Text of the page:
• In Jumper, teleporting teenager David draws the attentions of the anti-Jumper Paladins because of the "impossible" bank robberies he performed using his abilities in order to fund his hedonistic lifestyle. Teleporting a guy you have a beef with into one of the locked vaults you robbed when you already have Paladins on your trail, but they don't yet know where your family is, was another ill-thought out selfish act that didn't work out well for him.

  • In The Wonderful Story of Henry Sugar, Roald Dahl opens a digression from the story to describe the inventive Karmic Death he would have given Henry Sugar for using his powers for personal gain, "had this been a made-up story instead of a true one."
  • In the novel Powers by Deborah Lynn Jacobs, Gwen and Adrian both have Psychic Powers and generally use them for heroic purposes. However, Gwen is prone to using her heroism to her advantage as a photographer for her school newspaper. Near the end of the novel, she's horrified to realize that the price of benefitting from her heroism is that the original heroic act gets undone, meaning that a man she saved ultimately died anyway because of her.

    Live-Action TV 
  • Trope name partly taken from Charmed and its obsession with this subject, one example even leading to an alternate Bad Future!
    • Lampshaded in "Mr. Wrong", after Paige is done sexing up the titular character (whom she conjured for that sole purpose):
      Paige: Oh my god, if someone mentions the words "Personal Gain" one more time I am going to scream!
    • For "good" characters, the use of their powers for minute tasks such as retrieving something from another room with telekinesis is Hand Waved. However, manipulating events to improve your life is grounds for the removal of one's powers...
    • The rules on personal gain are actually fairly reasonable when you see what the consequences are. The Charmed Ones using their power to make a rude neighbor step in dog poo is the catalyst for Phoebe murdering a man in the future. It all goes back to the Wiccan Reed stated in the first episode: and it harm none, do what ye will. Using their powers for minor things in their own home or to repair the damage from magical incidents harms no one, but using their powers to, say, get the winning lottery numbers harms the person who would have won the lottery without magical interference.
    • The reboot series also uses this, although not as often. It seems that Mundane Utility is fine, but overusing magic on something creates an opposite effect. Maggie using a lot of beauty glamours at a party results in an ugly glamour on her face when they're dispelled.
  • In Buffy the Vampire Slayer, everyone treats it as very wrong when Willow uses her magic to do mundane things. This was mostly because Willow couldn't — and wouldn't — control it. Tara would use magic for fairly mundane things as well, but she could control her power, being much more experienced and mature than her girlfriend. In the context of Willow's "magic addiction" that season, Willow is like the alcoholic who is constantly sneaking a beer during the day and drinking herself to sleep each night, while Tara is a social drinker who has a drink or two to relax but never lets herself get drunk.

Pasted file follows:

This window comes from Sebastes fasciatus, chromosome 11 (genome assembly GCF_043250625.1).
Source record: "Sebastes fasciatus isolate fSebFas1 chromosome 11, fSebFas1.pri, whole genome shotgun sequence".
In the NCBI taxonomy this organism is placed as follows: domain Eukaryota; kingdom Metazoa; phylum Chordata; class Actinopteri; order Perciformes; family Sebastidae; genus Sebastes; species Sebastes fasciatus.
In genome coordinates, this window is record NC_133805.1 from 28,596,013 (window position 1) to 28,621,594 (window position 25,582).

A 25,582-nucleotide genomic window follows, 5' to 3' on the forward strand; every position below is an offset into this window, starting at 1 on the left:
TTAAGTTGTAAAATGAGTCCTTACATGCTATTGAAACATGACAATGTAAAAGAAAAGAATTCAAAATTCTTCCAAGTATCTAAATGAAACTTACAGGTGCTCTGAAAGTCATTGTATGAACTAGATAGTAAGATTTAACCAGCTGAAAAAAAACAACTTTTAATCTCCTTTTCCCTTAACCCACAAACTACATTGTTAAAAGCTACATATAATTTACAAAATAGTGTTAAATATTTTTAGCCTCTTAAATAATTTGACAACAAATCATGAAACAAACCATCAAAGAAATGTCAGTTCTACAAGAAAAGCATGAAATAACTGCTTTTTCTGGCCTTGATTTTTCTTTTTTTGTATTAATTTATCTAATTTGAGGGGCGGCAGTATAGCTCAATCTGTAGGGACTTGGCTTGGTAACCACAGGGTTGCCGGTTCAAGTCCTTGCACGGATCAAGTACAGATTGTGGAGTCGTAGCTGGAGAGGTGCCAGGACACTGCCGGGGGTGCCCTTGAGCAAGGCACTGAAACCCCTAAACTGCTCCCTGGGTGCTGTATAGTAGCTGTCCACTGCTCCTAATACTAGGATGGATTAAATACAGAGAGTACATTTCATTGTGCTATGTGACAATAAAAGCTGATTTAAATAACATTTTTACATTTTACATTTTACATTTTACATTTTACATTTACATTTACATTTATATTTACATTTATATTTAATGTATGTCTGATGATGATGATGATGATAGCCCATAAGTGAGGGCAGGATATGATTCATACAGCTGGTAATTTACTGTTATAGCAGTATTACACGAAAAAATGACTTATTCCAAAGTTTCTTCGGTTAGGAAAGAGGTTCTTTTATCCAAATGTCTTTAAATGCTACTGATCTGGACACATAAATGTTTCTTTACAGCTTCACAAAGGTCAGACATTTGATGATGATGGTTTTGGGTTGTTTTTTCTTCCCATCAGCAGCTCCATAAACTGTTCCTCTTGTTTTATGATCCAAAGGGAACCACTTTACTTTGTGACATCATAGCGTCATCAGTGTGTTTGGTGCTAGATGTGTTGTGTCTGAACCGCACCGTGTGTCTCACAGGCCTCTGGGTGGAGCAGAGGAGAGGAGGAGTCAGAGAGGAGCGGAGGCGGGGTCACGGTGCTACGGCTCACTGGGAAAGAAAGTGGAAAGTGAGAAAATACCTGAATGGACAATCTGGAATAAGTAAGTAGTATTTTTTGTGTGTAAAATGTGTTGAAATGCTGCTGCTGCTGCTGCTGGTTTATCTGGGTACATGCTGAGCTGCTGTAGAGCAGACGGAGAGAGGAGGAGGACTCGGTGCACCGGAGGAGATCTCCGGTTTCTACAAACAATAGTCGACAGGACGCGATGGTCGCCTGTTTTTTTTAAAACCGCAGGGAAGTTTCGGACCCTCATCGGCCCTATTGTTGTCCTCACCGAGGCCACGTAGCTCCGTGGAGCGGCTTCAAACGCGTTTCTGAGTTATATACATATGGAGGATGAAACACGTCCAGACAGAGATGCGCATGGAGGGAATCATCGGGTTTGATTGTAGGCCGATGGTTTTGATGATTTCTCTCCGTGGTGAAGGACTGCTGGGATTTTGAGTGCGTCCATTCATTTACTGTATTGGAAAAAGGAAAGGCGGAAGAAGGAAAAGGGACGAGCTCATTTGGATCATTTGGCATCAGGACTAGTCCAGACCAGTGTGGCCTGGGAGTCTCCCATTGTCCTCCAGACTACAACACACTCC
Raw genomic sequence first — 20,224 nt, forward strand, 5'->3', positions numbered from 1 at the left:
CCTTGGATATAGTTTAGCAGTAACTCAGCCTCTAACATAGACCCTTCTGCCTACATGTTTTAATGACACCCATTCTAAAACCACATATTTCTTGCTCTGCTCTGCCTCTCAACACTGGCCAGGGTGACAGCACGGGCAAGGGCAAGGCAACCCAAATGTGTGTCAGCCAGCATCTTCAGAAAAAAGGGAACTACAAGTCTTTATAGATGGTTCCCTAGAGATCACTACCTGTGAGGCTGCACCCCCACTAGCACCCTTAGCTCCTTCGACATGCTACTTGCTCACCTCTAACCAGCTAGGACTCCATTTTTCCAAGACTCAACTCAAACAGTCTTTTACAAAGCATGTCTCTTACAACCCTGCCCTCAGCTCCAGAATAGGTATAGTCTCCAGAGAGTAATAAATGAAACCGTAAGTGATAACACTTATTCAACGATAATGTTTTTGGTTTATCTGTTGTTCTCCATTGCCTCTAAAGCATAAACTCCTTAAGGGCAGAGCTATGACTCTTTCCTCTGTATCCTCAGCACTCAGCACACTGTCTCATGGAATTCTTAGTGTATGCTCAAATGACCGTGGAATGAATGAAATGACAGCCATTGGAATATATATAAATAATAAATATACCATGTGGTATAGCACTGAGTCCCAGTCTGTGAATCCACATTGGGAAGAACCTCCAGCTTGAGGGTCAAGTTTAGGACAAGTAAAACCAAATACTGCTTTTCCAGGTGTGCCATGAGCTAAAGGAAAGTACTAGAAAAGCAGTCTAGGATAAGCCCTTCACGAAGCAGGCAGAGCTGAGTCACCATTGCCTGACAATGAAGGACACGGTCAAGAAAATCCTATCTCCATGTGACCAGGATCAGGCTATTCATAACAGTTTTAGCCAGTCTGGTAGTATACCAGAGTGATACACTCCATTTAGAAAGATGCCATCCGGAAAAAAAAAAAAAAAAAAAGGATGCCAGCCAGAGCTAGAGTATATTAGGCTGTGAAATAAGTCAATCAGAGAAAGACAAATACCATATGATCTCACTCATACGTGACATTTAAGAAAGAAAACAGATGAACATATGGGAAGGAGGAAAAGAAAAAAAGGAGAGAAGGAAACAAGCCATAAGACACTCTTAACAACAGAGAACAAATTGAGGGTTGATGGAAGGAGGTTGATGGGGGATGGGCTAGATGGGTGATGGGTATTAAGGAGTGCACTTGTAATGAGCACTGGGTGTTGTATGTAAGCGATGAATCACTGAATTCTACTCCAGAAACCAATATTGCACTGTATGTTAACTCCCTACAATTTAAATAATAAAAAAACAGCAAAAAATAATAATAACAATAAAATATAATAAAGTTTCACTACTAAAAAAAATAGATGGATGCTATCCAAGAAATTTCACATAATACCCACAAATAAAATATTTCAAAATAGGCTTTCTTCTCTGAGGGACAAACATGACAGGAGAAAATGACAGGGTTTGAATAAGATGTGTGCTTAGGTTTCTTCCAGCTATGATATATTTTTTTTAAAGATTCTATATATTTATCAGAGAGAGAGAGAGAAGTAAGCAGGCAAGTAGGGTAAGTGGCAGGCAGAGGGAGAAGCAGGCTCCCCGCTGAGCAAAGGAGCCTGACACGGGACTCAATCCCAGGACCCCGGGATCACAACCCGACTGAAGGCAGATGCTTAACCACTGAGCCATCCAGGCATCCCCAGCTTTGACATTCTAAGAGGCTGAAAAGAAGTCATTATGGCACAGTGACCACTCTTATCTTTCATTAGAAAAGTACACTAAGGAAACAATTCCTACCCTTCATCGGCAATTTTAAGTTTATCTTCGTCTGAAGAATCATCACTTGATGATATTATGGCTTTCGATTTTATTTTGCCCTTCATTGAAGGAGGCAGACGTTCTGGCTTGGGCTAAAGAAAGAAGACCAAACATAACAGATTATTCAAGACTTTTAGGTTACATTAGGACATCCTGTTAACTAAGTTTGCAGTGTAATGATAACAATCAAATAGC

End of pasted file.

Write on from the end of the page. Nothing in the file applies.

• Sometimes played straight, but mostly averted, in Heroes. In Volume One, Hiro and Ando are beaten up and declared Persona Non Grata in Las Vegas after using Hiro's power to cheat. Just because their method of cheating is completely undetectable doesn't prevent the casino from knowing they are cheating, since nobody wins every hand of poker. On the other hand, the leaders of the Company explicitly used their powers to make money, as does Micah Hawkins.
  • Out of This World (1987): When Evie used her powers to benefit herself (such as stopping time so she could ace a test in school), her alien father would "ground" her by preventing them from working for a while afterwards.
  • In Kamen Rider Gaim, protagonist Kota differs from his predecessors by trying to use his Rider powers in mundane situations (such as his part-time jobs) and later makes money off by fighting in the Mons battle game. Though it isn't directly related, shortly afterwards he has his first encounter with Kamen Rider Zangetsu, who beats Kota within an inch of his life. This makes Kota realize that being a Rider is a Matter of Life and Death and terrifies him so badly that he undergoes a 10-Minute Retirement entirely out of fear that if he becomes Gaim again, Zangetsu will find and kill him.

    Tabletop Games 
  • Mage: The Awakening: Played with. Using one's powers for self-indulgence and gain can ding the old Karma Meter... except really most characters start at Wisdom 7 (out of a maximum of 10) and lower levels are more relaxed about such things. A Wisdom 10 mage would get hit with a degeneration roll for using his magic for personal gain (but you have to be almost a living saint to get Wisdom 10 in the first place), but for most starting characters dabbling in alchemy to cover your bills won't hurt unless you perform vulgar magic around a Sleeper and suffer Paradox as a result.
  • Dead Inside: This is a constant threat. Selfish acts strongly risk further soul decay, which puts your life at risk — and losing soul points hurts. That said, if you do anything selfless or giving to cultivate soul growth, growing a new soul point is a wonderful, invigorating feeling. Soul points are also usable as currency and power in the Spirit World, meaning that, in this case, Personal Gain Is Pleasant as long as you use ethical means.

    Western Animation